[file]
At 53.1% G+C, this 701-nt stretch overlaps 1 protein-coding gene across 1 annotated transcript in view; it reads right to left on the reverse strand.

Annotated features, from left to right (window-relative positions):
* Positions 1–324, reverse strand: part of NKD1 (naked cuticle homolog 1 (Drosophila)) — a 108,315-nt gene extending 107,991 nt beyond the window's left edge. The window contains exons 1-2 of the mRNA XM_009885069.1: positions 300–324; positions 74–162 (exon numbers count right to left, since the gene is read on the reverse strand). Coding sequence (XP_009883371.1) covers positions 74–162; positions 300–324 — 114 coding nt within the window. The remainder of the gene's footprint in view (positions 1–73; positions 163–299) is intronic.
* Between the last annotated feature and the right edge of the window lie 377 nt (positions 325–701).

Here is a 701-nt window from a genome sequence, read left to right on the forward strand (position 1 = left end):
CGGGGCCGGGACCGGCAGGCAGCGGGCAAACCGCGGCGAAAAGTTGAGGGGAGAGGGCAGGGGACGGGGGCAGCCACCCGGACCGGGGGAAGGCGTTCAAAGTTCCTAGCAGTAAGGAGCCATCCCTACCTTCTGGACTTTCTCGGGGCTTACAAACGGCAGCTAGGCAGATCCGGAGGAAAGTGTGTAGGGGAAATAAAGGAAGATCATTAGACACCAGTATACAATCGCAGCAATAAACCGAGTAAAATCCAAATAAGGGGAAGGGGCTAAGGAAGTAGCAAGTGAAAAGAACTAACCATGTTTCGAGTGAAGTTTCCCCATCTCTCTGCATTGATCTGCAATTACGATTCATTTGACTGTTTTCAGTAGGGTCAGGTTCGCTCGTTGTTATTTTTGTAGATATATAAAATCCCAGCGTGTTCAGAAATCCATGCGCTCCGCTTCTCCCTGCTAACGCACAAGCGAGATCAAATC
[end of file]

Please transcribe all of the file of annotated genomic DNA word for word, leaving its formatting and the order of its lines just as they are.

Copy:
At 53.1% G+C, this 701-nt stretch overlaps 1 protein-coding gene across 1 annotated transcript in view; it reads right to left on the reverse strand.

Annotated features, from left to right (window-relative positions):
* Positions 1–324, reverse strand: part of NKD1 (naked cuticle homolog 1 (Drosophila)) — a 108,315-nt gene extending 107,991 nt beyond the window's left edge. The window contains exons 1-2 of the mRNA XM_009885069.1: positions 300–324; positions 74–162 (exon numbers count right to left, since the gene is read on the reverse strand). Coding sequence (XP_009883371.1) covers positions 74–162; positions 300–324 — 114 coding nt within the window. The remainder of the gene's footprint in view (positions 1–73; positions 163–299) is intronic.
* Between the last annotated feature and the right edge of the window lie 377 nt (positions 325–701).

Here is a 701-nt window from a genome sequence, read left to right on the forward strand (position 1 = left end):
CGGGGCCGGGACCGGCAGGCAGCGGGCAAACCGCGGCGAAAAGTTGAGGGGAGAGGGCAGGGGACGGGGGCAGCCACCCGGACCGGGGGAAGGCGTTCAAAGTTCCTAGCAGTAAGGAGCCATCCCTACCTTCTGGACTTTCTCGGGGCTTACAAACGGCAGCTAGGCAGATCCGGAGGAAAGTGTGTAGGGGAAATAAAGGAAGATCATTAGACACCAGTATACAATCGCAGCAATAAACCGAGTAAAATCCAAATAAGGGGAAGGGGCTAAGGAAGTAGCAAGTGAAAAGAACTAACCATGTTTCGAGTGAAGTTTCCCCATCTCTCTGCATTGATCTGCAATTACGATTCATTTGACTGTTTTCAGTAGGGTCAGGTTCGCTCGTTGTTATTTTTGTAGATATATAAAATCCCAGCGTGTTCAGAAATCCATGCGCTCCGCTTCTCCCTGCTAACGCACAAGCGAGATCAAATC